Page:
- …to the orbit radius and energy as n becomes infinitely large?
- The radius increases as n2, so we reach a point where the electron is completely separated from the nucleus.
- When n = ∞, E = 0

So the state in which the electron is removed from the nucleus is the reference, or zero-energy, state of the hydrogen atom.

- This zero-energy state is higher in energy than the states with negative energies.

In his 3rd postulate, Bohr assumed an electron could “jump” from one allowed energy state to another by absorbing or emitting photons

- The photons’ energy must meet exactly the energy difference between the states
- Or, radiant energy is emitted when the electron jumps to a lower energy level.

In equation form…

- ΔE = Ef – Ei = Ephoton = hv
- Substituting the previous energy equation into this one, and remembering that v = c/λ
- ni and nf are the principal quantum numbers of the initial and final state of the atom.
- If nf is smaller than ni, the electron moves closer to the nucleus, and ΔE is a negative number (atom loses energy)

Example

- An electron moves from the 3rd principal quantum number to the 1st principal quantum number. What is the ΔE of this change?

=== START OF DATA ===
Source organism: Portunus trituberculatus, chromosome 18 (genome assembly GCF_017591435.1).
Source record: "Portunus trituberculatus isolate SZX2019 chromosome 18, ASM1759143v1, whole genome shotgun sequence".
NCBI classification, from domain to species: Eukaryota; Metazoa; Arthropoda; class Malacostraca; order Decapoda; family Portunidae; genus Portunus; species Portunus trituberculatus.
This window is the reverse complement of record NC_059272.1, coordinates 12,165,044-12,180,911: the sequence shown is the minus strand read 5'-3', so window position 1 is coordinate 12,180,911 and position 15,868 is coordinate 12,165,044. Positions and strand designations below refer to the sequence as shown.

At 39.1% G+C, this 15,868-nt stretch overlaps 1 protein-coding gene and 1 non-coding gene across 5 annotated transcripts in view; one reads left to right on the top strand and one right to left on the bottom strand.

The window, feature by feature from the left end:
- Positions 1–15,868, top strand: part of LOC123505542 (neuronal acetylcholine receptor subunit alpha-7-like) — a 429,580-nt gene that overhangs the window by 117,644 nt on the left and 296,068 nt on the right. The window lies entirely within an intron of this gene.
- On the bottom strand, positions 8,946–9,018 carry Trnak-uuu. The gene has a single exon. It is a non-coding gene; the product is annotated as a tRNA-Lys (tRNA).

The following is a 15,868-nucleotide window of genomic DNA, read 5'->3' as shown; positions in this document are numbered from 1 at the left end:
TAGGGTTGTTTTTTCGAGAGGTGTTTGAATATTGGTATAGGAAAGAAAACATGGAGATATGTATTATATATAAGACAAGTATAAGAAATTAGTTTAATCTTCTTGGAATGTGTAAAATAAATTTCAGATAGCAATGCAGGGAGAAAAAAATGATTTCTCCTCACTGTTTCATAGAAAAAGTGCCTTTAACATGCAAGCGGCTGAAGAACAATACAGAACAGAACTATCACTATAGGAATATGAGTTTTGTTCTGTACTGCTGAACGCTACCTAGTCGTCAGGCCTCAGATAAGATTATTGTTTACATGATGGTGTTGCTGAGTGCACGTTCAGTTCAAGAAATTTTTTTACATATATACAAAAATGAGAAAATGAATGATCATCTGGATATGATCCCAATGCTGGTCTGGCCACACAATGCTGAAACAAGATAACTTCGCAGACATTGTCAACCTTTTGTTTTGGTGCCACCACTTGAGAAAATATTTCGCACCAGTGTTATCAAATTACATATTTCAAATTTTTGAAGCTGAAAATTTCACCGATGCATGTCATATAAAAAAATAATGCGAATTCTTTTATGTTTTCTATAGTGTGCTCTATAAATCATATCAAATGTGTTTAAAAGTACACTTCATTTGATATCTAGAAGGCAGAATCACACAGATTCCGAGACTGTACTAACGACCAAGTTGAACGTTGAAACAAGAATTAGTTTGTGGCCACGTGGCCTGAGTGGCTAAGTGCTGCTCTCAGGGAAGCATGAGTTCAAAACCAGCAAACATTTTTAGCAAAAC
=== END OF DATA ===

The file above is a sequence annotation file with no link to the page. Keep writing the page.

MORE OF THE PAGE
- First off: Should we expect our ΔE to be positive or negative?
- Which quantum number is nf and which is ni?
- nf = 1, ni= 3

ΔE = -2.18x10-18 (1-1/9) = -2.18x10-18(8/9)

ΔE = -1.94x10-18 J

What is the wavelength of this photon?

- λ = 1.03x10-7 m
- Remember:
- ΔE = hc/λ
- What happened to the – sign?
- Wavelength and frequency are always positive, so negative sign is ignored.

Shortcut equation

- If we solve
- for 1/λ, we find an equation remarkably similar to the Rydberg equation

Limitations

- The Bohr model explains the line spectrum of hydrogen, but not the spectra of other atoms accurately.
- But the Bohr model did bring in two important ideas into our model of the atom
- Electrons exist only in certain discrete energy levels
- Energy is involved in moving an electron from one level to another

6.4 The Wave Behavior of Matter

- Following Bohr’s model for the hydrogen atom, the dual nature of radiant energy become a familiar concept.
- Depending on the experiment, radiation appears to have either a wavelike or particle-like nature
- Louis de Broglie extended this idea dramatically

De Broglie

- If radiant energy could behave as a stream of particles, could matter behave like a wave?
- Suppose the electron orbiting a nucleus wasn’t thought of as a particle, but a wave with a particular wavelength.
- De Broglie suggested that it’s motion around a nucleus was associated with a particular wavelength.
- He went on to propose that the particular wavelength of the electron, or of any other particle depended on its mass and velocity